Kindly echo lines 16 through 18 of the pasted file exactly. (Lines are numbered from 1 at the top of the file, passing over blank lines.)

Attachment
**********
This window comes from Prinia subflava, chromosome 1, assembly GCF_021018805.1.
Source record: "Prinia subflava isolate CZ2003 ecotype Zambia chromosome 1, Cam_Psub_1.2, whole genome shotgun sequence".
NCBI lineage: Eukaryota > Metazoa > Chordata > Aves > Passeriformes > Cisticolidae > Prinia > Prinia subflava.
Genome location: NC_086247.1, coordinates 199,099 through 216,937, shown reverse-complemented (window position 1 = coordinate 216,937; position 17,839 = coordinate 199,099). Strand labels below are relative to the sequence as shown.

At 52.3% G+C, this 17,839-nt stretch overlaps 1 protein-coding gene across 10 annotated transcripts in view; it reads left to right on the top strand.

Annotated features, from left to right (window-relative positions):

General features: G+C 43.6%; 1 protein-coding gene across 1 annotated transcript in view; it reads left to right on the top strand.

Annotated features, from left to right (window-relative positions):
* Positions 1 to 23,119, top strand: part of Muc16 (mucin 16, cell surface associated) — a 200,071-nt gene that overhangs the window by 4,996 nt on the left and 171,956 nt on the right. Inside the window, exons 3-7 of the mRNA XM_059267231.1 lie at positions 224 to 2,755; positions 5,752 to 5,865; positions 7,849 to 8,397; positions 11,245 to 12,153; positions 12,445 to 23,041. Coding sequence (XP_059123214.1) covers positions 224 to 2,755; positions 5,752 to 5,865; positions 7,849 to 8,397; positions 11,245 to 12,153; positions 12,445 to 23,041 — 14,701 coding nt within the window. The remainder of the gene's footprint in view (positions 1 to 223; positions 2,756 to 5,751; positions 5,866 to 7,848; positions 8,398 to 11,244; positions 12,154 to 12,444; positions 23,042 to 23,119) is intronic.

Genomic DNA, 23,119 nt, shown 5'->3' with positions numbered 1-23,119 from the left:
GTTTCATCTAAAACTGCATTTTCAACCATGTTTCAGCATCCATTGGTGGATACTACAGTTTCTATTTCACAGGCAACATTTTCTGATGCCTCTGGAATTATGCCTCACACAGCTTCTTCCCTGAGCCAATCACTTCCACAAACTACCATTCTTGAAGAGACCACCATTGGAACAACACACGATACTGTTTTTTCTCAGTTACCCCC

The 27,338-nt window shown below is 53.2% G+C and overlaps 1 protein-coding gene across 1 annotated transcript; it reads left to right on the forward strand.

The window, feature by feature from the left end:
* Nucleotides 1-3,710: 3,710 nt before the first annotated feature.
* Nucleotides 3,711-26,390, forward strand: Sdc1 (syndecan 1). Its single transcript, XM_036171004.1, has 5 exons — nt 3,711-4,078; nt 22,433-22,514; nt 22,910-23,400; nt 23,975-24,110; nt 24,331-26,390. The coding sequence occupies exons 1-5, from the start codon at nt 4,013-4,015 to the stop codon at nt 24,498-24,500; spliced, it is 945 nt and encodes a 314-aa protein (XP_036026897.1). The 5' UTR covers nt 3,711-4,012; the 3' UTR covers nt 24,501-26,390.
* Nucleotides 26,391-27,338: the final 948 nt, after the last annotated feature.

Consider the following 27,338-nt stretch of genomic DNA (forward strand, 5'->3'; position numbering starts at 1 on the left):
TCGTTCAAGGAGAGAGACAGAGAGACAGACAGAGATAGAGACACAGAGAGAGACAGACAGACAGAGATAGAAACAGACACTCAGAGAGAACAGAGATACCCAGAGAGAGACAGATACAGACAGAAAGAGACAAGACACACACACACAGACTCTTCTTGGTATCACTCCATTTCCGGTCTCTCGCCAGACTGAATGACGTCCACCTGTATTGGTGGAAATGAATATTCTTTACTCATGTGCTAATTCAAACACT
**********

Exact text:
* Nucleotides 26,391-27,338: the final 948 nt, after the last annotated feature.

Consider the following 27,338-nt stretch of genomic DNA (forward strand, 5'->3'; position numbering starts at 1 on the left):
TCGTTCAAGGAGAGAGACAGAGAGACAGACAGAGATAGAGACACAGAGAGAGACAGACAGACAGAGATAGAAACAGACACTCAGAGAGAACAGAGATACCCAGAGAGAGACAGATACAGACAGAAAGAGACAAGACACACACACACAGACTCTTCTTGGTATCACTCCATTTCCGGTCTCTCGCCAGACTGAATGACGTCCACCTGTATTGGTGGAAATGAATATTCTTTACTCATGTGCTAATTCAAACACT